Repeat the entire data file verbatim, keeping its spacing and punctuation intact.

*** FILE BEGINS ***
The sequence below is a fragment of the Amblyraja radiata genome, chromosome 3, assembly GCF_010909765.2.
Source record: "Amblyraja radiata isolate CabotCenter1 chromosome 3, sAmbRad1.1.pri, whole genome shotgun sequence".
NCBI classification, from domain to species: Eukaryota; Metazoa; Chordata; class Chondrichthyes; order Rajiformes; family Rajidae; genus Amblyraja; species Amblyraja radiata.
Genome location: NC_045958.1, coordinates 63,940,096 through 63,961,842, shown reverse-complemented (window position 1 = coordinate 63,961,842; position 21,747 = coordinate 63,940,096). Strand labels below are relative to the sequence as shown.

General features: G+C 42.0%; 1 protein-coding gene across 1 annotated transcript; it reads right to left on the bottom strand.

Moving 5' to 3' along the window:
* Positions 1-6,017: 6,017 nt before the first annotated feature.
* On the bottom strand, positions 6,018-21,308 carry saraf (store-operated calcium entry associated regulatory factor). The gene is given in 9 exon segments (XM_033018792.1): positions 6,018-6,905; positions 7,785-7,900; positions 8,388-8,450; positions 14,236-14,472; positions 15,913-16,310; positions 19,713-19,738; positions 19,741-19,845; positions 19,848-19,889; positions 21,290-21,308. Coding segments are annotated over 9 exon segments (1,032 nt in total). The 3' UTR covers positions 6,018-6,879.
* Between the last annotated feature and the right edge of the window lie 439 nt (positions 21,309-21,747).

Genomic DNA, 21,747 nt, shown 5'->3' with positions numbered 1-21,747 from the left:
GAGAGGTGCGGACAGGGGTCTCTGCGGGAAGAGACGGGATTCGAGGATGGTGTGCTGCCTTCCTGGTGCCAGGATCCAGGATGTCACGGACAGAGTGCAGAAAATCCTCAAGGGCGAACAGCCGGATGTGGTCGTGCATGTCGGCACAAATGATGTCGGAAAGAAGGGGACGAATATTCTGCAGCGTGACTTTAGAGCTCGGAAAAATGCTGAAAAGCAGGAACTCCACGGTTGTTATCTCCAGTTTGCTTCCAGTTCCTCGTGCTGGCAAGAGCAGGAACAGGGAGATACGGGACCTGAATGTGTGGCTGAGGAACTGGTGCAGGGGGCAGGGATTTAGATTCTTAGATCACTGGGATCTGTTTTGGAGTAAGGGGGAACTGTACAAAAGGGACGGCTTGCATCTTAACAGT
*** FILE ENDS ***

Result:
The sequence below is a fragment of the Amblyraja radiata genome, chromosome 3, assembly GCF_010909765.2.
Source record: "Amblyraja radiata isolate CabotCenter1 chromosome 3, sAmbRad1.1.pri, whole genome shotgun sequence".
NCBI classification, from domain to species: Eukaryota; Metazoa; Chordata; class Chondrichthyes; order Rajiformes; family Rajidae; genus Amblyraja; species Amblyraja radiata.
Genome location: NC_045958.1, coordinates 63,940,096 through 63,961,842, shown reverse-complemented (window position 1 = coordinate 63,961,842; position 21,747 = coordinate 63,940,096). Strand labels below are relative to the sequence as shown.

General features: G+C 42.0%; 1 protein-coding gene across 1 annotated transcript; it reads right to left on the bottom strand.

Moving 5' to 3' along the window:
* Positions 1-6,017: 6,017 nt before the first annotated feature.
* On the bottom strand, positions 6,018-21,308 carry saraf (store-operated calcium entry associated regulatory factor). The gene is given in 9 exon segments (XM_033018792.1): positions 6,018-6,905; positions 7,785-7,900; positions 8,388-8,450; positions 14,236-14,472; positions 15,913-16,310; positions 19,713-19,738; positions 19,741-19,845; positions 19,848-19,889; positions 21,290-21,308. Coding segments are annotated over 9 exon segments (1,032 nt in total). The 3' UTR covers positions 6,018-6,879.
* Between the last annotated feature and the right edge of the window lie 439 nt (positions 21,309-21,747).

Genomic DNA, 21,747 nt, shown 5'->3' with positions numbered 1-21,747 from the left:
GAGAGGTGCGGACAGGGGTCTCTGCGGGAAGAGACGGGATTCGAGGATGGTGTGCTGCCTTCCTGGTGCCAGGATCCAGGATGTCACGGACAGAGTGCAGAAAATCCTCAAGGGCGAACAGCCGGATGTGGTCGTGCATGTCGGCACAAATGATGTCGGAAAGAAGGGGACGAATATTCTGCAGCGTGACTTTAGAGCTCGGAAAAATGCTGAAAAGCAGGAACTCCACGGTTGTTATCTCCAGTTTGCTTCCAGTTCCTCGTGCTGGCAAGAGCAGGAACAGGGAGATACGGGACCTGAATGTGTGGCTGAGGAACTGGTGCAGGGGGCAGGGATTTAGATTCTTAGATCACTGGGATCTGTTTTGGAGTAAGGGGGAACTGTACAAAAGGGACGGCTTGCATCTTAACAGT